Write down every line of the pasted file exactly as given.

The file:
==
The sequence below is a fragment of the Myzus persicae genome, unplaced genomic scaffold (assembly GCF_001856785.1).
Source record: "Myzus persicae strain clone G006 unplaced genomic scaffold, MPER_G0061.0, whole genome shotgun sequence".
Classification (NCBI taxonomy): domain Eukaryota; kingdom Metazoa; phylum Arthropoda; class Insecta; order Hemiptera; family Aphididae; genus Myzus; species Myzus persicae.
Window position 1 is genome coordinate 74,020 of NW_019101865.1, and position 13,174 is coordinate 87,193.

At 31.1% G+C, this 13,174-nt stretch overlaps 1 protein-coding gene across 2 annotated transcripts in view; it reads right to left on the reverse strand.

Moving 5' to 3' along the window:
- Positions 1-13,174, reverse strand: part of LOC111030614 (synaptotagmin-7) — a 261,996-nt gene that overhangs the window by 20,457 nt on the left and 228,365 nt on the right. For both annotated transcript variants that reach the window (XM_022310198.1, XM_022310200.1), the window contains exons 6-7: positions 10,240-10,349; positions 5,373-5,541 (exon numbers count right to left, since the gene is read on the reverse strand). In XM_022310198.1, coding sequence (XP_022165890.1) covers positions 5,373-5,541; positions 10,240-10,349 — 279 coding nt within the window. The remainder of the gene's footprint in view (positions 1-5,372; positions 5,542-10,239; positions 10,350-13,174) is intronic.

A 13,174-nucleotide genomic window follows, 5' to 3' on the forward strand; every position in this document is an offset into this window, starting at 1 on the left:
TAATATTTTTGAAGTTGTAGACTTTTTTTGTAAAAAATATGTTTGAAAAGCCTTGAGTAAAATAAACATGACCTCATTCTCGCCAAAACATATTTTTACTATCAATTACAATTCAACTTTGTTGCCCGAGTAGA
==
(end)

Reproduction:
The sequence below is a fragment of the Myzus persicae genome, unplaced genomic scaffold (assembly GCF_001856785.1).
Source record: "Myzus persicae strain clone G006 unplaced genomic scaffold, MPER_G0061.0, whole genome shotgun sequence".
Classification (NCBI taxonomy): domain Eukaryota; kingdom Metazoa; phylum Arthropoda; class Insecta; order Hemiptera; family Aphididae; genus Myzus; species Myzus persicae.
Window position 1 is genome coordinate 74,020 of NW_019101865.1, and position 13,174 is coordinate 87,193.

At 31.1% G+C, this 13,174-nt stretch overlaps 1 protein-coding gene across 2 annotated transcripts in view; it reads right to left on the reverse strand.

Moving 5' to 3' along the window:
- Positions 1-13,174, reverse strand: part of LOC111030614 (synaptotagmin-7) — a 261,996-nt gene that overhangs the window by 20,457 nt on the left and 228,365 nt on the right. For both annotated transcript variants that reach the window (XM_022310198.1, XM_022310200.1), the window contains exons 6-7: positions 10,240-10,349; positions 5,373-5,541 (exon numbers count right to left, since the gene is read on the reverse strand). In XM_022310198.1, coding sequence (XP_022165890.1) covers positions 5,373-5,541; positions 10,240-10,349 — 279 coding nt within the window. The remainder of the gene's footprint in view (positions 1-5,372; positions 5,542-10,239; positions 10,350-13,174) is intronic.

A 13,174-nucleotide genomic window follows, 5' to 3' on the forward strand; every position in this document is an offset into this window, starting at 1 on the left:
TAATATTTTTGAAGTTGTAGACTTTTTTTGTAAAAAATATGTTTGAAAAGCCTTGAGTAAAATAAACATGACCTCATTCTCGCCAAAACATATTTTTACTATCAATTACAATTCAACTTTGTTGCCCGAGTAGA